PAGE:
How food quality characteristics of bacterial prey modulate growth and community dynamics of bacterivorous flagellates?
Communities of heterotrophic nanoflagellates (HNF, cell sizes from 2-8 µm) represent a considerable part of plankton associations and are the most numerous predators of bacteria. However, different bacterioplankton species represent different food quality resources for HNF communities, potentially affecting flagellate growth, community dynamics and carbon flow to higher trophic levels. However, our knowledge of such dynamics is still very limited.
Karel Šimek and his colleagues from the Biology Centre CAS conducted 11 experiments with natural HNF communities from distinct seasonal phases in two freshwater habitats. The flagellate communities were firstly released from predation pressure of large zooplankton and then incubated with 16 distinct ecologically relevant and abundant prey bacterial strains from different lakes. These bacterial strains belong to important Betaproteobacteria genera (Limnohabitans, Polynucleobacter and Methylopumilus) and one Actinobacteria strain from the Luna 2 cluster.
We observed remarkable prey- and season-specific variability in flagellate community growth parameters, i.e., doubling time, gross growth efficiency, and length of lag phase. All strains, except for the actinobacterium, supported rapid flagellate predator population growth with an average doubling time of 10 hours. Our analysis revealed that large variability in flagellate growth efficiency data was explained by the length of lag phase after prey amendments. This indicates a considerable “adaptation time,” during which the predator communities undergo compositional shifts toward flagellated bacterivore species best adapted to grow on the offered prey. Importantly, the rapid HNF growth detected on various bacteria tightly corresponds to doubling times reported for fast growing bacterioplankton groups. We propose a conceptual model explaining the tight linkages between rapid bacterial community shifts and succeeding flagellate community shifts, which optimize prey utilization rates and carbon flow from various bacteria to the microbial food chain.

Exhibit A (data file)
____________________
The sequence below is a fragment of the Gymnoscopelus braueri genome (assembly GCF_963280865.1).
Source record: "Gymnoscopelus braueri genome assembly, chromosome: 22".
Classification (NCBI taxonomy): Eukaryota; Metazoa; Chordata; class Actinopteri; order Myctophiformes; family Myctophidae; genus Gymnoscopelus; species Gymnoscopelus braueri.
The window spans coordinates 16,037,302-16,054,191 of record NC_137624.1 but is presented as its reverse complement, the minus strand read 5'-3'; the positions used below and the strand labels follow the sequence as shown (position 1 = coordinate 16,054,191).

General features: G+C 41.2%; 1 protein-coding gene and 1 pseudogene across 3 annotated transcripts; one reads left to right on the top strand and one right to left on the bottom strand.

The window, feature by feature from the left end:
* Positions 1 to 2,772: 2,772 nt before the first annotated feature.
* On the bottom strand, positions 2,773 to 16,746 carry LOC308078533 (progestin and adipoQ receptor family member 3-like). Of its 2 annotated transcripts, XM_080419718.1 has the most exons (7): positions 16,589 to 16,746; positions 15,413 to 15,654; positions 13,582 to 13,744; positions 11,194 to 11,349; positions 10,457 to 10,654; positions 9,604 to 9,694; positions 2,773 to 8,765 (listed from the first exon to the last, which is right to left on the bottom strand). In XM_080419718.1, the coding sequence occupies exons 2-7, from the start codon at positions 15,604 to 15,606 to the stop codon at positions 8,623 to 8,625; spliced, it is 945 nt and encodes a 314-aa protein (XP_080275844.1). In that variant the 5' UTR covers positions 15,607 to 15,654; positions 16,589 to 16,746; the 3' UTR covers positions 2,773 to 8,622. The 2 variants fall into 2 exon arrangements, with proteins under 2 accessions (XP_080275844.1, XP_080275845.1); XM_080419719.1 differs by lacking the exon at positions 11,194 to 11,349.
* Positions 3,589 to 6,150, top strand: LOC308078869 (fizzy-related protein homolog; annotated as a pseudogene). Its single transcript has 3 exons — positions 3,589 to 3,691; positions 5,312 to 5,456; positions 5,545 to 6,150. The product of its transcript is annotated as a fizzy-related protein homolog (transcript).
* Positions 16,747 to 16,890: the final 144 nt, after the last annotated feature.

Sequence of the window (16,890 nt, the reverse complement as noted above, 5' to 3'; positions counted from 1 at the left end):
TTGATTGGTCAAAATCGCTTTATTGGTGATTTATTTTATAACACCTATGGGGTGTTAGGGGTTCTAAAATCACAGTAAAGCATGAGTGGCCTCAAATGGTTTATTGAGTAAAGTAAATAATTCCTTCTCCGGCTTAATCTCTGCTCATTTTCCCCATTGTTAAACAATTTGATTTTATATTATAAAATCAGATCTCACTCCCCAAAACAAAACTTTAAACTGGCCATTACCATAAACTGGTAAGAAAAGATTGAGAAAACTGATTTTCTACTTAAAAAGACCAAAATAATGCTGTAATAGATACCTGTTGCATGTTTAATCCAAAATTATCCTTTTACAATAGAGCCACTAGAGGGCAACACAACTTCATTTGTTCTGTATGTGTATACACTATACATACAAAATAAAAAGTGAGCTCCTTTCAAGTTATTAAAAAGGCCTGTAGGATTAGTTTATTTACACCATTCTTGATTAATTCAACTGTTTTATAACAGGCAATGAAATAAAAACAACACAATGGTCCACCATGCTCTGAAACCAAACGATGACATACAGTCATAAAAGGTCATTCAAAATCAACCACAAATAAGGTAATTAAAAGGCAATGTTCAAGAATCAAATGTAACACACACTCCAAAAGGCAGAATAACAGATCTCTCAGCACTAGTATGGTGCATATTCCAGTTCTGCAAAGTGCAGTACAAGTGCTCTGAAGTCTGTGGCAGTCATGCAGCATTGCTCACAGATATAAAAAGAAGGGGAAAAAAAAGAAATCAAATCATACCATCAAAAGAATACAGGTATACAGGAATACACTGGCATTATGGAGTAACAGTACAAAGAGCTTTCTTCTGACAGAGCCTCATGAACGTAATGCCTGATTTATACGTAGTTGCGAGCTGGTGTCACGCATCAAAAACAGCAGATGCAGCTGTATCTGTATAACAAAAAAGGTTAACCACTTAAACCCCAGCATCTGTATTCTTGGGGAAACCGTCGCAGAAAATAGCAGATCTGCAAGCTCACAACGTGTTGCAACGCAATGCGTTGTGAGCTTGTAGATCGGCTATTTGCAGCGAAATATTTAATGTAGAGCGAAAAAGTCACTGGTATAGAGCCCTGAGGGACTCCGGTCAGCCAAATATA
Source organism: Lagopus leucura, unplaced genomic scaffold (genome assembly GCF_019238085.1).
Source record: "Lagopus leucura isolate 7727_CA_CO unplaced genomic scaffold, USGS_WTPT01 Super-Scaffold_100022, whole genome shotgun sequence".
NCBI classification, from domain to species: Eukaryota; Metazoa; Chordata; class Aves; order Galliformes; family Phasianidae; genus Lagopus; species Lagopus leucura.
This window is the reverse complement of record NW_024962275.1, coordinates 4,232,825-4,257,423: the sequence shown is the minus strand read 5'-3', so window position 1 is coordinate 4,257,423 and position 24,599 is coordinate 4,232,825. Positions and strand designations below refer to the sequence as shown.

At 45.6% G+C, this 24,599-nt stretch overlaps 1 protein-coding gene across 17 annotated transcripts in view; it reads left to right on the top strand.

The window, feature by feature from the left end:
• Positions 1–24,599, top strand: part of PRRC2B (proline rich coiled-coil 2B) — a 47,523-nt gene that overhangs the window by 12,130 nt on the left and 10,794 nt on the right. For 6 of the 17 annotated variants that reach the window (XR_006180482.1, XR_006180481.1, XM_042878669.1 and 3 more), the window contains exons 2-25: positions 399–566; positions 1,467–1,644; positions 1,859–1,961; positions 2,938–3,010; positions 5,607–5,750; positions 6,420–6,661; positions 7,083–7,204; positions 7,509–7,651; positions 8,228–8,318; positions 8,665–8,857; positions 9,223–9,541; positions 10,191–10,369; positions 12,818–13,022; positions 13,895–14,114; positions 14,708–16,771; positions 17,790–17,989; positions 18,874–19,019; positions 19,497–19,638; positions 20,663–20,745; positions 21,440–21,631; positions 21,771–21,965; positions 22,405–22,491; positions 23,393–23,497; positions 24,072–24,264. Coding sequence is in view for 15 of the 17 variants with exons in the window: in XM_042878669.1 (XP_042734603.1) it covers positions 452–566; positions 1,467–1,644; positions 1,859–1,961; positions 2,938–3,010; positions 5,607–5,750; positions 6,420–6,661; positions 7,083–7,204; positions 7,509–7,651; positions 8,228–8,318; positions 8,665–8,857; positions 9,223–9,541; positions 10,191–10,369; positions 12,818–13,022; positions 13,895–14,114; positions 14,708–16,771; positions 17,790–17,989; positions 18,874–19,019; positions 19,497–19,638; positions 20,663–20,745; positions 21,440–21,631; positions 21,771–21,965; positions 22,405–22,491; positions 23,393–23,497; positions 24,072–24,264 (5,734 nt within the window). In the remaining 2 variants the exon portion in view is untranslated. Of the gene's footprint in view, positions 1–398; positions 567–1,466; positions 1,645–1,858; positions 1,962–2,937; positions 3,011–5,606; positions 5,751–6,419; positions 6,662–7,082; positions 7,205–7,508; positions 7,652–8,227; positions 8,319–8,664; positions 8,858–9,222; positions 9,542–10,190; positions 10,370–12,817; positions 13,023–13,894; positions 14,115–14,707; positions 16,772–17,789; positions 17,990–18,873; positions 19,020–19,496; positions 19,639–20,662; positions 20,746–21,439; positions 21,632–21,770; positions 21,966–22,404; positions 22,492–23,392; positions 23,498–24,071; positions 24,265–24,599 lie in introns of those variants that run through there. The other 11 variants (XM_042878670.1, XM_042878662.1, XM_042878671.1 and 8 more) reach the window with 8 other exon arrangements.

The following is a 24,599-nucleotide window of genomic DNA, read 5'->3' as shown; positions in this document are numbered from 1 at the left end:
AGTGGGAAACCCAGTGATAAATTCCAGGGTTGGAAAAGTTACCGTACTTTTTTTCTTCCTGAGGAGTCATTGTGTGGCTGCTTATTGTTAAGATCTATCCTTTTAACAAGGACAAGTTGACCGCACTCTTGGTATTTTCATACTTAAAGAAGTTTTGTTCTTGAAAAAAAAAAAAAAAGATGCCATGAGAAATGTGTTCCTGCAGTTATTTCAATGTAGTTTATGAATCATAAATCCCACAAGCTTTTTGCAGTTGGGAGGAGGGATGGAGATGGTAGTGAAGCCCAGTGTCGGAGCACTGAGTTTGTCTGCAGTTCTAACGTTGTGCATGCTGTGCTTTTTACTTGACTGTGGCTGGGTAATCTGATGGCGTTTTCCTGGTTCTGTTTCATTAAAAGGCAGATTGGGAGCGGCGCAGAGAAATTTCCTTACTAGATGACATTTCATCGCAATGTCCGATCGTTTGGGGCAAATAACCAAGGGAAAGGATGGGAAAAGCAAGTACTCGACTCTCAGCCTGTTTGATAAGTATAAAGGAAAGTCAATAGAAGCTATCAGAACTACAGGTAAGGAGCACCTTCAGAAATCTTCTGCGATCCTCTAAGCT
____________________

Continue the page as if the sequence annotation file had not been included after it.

Figure: Heterotrophic flagellates – examples of uptake of bacteria from different bacterial phyla. Different bacterial groups were detected directly in food vacuoles of bacterivorous flagellates by means of specific in situ hybridization (FISH) phylogenetic probes.
Šimek K., Grujčić V., Hahn M., Horňák K., Jezberová J., Kasalický V., Nedoma J., Salcher M., Shabarova T. (2018) Bacterial prey food characteristics modulate community growth response of freshwater bacterivorous flagellates Limnology and Oceanography 63: 484–502.